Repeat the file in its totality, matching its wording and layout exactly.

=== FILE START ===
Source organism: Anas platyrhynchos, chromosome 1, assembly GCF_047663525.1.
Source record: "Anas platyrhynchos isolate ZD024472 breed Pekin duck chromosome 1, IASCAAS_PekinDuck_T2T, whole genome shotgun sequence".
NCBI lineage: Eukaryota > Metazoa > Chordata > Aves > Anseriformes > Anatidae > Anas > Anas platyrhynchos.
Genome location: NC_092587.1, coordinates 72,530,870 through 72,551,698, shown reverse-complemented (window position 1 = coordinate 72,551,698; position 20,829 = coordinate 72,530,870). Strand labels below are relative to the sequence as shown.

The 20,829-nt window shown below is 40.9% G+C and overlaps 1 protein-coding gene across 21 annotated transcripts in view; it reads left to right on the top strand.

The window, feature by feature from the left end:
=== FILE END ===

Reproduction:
Source organism: Anas platyrhynchos, chromosome 1, assembly GCF_047663525.1.
Source record: "Anas platyrhynchos isolate ZD024472 breed Pekin duck chromosome 1, IASCAAS_PekinDuck_T2T, whole genome shotgun sequence".
NCBI lineage: Eukaryota > Metazoa > Chordata > Aves > Anseriformes > Anatidae > Anas > Anas platyrhynchos.
Genome location: NC_092587.1, coordinates 72,530,870 through 72,551,698, shown reverse-complemented (window position 1 = coordinate 72,551,698; position 20,829 = coordinate 72,530,870). Strand labels below are relative to the sequence as shown.

The 20,829-nt window shown below is 40.9% G+C and overlaps 1 protein-coding gene across 21 annotated transcripts in view; it reads left to right on the top strand.

The window, feature by feature from the left end: